“Fiscal revenue in emerging markets is particularly vulnerable to this current crisis because of concentrated revenue structures and less sophisticated tax administrations than those in AEs. Oil exporters will see the largest falls but revenue volatility is a common feature of their credit profiles historically,” says Moody’s. The domino effects of containment measures could be seen cracking all sectors of the local economy as taxes from outside were locked out by the closure of borders hence dwindling tax revenue.

Moody’s has placed Botswana among oil importers, small, tourism-reliant economies which will see the largest fall in revenue. Botswana is in the top 10 of that pecking order where Moody’s pointed out recently that other resource-rich countries like Botswana (A2 negative) will also face a large drop in fiscal revenue.

This situation of countries’ revenue on the red is going to stay stubborn for a long run. Moody’s predicts that the spending pressures faced by governments across the globe are unlikely to ease in the short term, particularly because this crisis has emphasized the social role governments perform in areas like healthcare and labour markets.

For countries like Botswana, these spending pressures are generally exacerbated by a range of other factors like a higher interest burden, infrastructure deficiencies, weaker broader public sector, higher subsidies, lower incomes and more precarious employment. As a result, most of the burden for any fiscal consolidation is likely to fall on the revenue side, says Moody’s.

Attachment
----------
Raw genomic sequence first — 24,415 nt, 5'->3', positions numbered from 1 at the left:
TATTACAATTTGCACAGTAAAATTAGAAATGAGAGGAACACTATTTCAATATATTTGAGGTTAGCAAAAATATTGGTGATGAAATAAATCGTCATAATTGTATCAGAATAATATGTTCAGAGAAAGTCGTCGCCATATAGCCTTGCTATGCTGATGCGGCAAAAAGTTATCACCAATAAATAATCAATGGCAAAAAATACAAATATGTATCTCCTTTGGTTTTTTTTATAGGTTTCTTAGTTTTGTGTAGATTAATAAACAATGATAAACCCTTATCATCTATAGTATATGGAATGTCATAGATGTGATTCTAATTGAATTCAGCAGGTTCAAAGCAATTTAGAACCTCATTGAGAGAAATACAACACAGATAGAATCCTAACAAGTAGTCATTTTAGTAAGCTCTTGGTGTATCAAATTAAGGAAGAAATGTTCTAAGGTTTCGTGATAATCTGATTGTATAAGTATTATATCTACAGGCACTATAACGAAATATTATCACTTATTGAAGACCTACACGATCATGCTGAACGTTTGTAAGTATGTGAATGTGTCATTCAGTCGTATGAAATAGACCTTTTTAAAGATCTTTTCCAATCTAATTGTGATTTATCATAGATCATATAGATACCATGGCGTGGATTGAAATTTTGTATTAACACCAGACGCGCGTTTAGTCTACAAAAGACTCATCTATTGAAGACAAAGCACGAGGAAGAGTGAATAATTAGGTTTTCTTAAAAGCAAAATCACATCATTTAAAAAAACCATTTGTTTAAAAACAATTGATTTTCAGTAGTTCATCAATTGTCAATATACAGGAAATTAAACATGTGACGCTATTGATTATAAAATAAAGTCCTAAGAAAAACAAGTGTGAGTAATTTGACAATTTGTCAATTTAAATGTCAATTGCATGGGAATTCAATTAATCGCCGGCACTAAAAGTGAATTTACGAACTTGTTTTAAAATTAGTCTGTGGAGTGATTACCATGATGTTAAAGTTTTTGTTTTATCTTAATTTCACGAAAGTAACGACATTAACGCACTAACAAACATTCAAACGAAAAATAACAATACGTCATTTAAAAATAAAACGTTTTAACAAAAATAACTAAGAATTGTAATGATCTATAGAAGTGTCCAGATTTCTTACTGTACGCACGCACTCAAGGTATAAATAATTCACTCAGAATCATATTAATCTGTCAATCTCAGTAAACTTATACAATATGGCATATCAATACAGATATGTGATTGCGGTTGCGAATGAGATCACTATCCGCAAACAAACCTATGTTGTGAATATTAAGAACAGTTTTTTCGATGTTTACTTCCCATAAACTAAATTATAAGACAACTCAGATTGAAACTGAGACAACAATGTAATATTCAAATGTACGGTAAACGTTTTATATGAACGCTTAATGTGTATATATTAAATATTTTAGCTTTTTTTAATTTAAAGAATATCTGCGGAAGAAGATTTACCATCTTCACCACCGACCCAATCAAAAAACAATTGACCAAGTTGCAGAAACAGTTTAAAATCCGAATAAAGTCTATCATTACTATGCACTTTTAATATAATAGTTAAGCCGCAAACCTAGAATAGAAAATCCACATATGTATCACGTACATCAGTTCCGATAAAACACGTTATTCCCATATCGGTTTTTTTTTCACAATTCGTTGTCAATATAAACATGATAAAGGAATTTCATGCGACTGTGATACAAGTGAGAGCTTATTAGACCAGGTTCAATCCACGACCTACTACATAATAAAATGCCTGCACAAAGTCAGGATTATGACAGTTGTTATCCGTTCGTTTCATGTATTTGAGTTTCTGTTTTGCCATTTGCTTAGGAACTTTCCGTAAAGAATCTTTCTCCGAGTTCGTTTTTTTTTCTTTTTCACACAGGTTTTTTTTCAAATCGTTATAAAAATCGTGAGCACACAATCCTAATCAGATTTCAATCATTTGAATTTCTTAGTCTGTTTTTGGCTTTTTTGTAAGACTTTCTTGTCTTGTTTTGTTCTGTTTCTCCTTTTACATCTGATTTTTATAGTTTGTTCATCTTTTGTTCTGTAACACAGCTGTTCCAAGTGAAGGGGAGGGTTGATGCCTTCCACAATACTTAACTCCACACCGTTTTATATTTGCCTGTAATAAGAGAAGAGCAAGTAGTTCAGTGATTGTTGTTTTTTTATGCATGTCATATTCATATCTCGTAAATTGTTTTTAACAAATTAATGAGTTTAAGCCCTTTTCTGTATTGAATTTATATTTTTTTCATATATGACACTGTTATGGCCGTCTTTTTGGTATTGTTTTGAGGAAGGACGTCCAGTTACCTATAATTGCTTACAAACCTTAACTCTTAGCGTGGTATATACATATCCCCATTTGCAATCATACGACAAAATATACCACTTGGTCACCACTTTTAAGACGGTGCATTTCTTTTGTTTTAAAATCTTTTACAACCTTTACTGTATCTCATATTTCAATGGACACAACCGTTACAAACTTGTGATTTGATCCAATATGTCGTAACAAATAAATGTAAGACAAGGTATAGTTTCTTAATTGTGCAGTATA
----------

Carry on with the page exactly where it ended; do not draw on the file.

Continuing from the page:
Moody’s then moves to the revenue spin of taxation. The rating agency looked at the likelihood and probability of sovereigns to raise up revenue by increasing tax to offset what was lost in mineral revenue and tourism-related tax revenue. Moody’s said the capacity to raise tax revenue distinguishes governments from other debt issuers.  “In theory, governments can change a given tax system as they wish, subject to the relevant legislative process and within the constraints of international law. In practice, however, there are material constraints,” says Moody’s.